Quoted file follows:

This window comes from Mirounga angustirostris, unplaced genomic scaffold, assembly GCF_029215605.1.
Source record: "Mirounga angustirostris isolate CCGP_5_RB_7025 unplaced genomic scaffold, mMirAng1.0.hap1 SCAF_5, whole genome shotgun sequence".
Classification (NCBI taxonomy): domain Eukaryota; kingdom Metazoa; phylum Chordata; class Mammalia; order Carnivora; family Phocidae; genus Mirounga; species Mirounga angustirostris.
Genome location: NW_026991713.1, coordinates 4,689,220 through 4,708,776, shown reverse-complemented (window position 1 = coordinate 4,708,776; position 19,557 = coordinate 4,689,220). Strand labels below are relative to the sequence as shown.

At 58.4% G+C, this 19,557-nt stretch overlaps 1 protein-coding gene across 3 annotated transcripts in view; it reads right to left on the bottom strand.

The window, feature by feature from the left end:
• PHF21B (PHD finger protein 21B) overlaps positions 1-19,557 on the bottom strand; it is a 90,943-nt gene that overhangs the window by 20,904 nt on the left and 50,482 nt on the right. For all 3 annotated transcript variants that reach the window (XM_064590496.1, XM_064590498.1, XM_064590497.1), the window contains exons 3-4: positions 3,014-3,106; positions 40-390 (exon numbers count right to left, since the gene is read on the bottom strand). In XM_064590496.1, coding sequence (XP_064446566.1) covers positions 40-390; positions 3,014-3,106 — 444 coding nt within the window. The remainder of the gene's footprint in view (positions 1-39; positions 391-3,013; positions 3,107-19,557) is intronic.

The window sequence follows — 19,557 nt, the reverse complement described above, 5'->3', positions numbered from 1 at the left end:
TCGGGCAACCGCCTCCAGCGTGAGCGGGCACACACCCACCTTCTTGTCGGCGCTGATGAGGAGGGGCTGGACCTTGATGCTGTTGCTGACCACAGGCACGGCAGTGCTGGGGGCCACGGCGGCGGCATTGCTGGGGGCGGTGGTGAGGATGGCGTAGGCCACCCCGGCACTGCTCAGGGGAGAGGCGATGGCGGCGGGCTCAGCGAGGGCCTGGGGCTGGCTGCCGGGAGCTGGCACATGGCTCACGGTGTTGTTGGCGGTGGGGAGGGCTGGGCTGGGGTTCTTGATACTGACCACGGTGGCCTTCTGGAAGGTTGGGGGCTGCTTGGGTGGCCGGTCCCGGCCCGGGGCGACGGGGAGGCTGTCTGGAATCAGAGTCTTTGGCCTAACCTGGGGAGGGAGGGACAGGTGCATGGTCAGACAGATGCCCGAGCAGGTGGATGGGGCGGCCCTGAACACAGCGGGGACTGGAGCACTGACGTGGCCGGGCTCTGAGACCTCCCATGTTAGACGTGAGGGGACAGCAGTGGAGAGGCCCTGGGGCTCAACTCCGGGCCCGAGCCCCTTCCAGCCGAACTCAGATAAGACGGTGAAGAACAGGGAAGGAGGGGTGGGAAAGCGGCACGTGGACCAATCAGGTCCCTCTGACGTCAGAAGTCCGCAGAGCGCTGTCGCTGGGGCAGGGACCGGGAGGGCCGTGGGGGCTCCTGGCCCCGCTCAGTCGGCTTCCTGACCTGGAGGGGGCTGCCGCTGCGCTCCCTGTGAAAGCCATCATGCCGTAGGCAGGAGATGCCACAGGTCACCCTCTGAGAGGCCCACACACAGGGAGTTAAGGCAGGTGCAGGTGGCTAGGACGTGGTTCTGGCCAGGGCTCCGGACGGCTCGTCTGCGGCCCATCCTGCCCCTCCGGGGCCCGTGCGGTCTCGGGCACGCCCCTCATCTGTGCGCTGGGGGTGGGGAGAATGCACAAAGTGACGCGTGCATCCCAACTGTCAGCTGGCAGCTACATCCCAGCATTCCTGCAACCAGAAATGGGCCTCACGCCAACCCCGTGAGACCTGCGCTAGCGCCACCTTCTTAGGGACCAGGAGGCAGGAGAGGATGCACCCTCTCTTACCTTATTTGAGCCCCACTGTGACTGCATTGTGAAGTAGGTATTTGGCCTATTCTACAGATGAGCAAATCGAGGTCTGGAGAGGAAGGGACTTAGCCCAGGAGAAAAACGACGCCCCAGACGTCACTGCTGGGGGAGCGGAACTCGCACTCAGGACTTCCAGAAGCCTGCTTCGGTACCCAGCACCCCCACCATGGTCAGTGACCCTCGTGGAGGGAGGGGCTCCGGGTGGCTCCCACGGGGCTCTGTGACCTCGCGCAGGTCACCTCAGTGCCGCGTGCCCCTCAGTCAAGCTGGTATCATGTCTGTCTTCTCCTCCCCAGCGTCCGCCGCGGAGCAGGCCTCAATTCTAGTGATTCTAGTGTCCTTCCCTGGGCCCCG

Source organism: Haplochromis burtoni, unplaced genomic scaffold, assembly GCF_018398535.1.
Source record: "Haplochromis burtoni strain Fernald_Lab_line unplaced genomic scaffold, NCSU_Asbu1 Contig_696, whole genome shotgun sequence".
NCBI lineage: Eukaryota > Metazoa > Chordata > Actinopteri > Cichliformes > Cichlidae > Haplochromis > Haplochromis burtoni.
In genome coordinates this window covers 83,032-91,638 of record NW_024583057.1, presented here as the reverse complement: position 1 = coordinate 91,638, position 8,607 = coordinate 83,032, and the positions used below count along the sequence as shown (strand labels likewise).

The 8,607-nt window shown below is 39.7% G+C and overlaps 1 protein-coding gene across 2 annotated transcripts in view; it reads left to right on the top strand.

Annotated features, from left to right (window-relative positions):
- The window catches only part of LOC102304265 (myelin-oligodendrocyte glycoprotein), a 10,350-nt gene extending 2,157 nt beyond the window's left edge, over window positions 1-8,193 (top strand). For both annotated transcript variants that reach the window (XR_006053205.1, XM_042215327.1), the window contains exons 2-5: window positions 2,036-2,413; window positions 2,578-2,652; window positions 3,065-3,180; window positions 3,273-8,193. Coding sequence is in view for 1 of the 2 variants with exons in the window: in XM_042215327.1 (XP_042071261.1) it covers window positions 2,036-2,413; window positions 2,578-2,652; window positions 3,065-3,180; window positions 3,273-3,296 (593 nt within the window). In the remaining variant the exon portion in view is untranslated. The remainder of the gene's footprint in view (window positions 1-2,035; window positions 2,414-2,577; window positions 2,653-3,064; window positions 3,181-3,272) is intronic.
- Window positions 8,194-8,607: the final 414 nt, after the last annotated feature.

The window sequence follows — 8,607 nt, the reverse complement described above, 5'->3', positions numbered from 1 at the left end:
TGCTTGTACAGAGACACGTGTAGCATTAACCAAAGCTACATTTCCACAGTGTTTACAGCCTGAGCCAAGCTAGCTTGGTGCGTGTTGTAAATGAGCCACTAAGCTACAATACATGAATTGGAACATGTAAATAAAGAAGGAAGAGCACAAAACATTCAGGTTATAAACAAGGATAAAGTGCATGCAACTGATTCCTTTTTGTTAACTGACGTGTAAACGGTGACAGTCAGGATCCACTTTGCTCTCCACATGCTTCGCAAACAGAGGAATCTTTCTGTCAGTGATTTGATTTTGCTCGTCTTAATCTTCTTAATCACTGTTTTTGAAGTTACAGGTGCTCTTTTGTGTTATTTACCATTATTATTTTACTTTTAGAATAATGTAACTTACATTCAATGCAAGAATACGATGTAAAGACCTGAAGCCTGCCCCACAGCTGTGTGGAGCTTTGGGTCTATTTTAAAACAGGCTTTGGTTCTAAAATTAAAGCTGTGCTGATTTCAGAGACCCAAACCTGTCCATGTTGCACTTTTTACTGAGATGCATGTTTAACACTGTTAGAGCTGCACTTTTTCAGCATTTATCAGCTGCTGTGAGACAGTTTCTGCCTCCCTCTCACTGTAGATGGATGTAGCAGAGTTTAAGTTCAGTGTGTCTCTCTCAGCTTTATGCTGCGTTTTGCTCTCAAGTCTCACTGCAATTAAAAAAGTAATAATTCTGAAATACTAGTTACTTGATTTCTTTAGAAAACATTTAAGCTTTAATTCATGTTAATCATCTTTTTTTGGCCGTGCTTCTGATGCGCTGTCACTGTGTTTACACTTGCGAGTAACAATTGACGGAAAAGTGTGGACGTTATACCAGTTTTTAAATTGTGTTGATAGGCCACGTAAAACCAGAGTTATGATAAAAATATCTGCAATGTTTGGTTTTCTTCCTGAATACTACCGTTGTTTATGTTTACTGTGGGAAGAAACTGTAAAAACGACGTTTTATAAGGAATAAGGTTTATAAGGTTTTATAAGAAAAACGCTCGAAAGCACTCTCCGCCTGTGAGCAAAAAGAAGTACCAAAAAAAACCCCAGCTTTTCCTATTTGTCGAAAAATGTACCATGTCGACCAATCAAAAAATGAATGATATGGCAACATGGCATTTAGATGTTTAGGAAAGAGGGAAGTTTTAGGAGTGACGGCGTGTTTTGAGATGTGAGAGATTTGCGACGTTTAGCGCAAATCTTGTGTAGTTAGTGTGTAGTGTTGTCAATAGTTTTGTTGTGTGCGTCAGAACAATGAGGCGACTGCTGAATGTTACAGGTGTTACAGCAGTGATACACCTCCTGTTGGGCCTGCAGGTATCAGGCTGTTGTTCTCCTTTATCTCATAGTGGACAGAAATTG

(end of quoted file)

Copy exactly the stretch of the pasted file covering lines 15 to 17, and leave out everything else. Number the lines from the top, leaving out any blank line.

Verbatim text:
Annotated features, from left to right (window-relative positions):
- The window catches only part of LOC102304265 (myelin-oligodendrocyte glycoprotein), a 10,350-nt gene extending 2,157 nt beyond the window's left edge, over window positions 1-8,193 (top strand). For both annotated transcript variants that reach the window (XR_006053205.1, XM_042215327.1), the window contains exons 2-5: window positions 2,036-2,413; window positions 2,578-2,652; window positions 3,065-3,180; window positions 3,273-8,193. Coding sequence is in view for 1 of the 2 variants with exons in the window: in XM_042215327.1 (XP_042071261.1) it covers window positions 2,036-2,413; window positions 2,578-2,652; window positions 3,065-3,180; window positions 3,273-3,296 (593 nt within the window). In the remaining variant the exon portion in view is untranslated. The remainder of the gene's footprint in view (window positions 1-2,035; window positions 2,414-2,577; window positions 2,653-3,064; window positions 3,181-3,272) is intronic.
- Window positions 8,194-8,607: the final 414 nt, after the last annotated feature.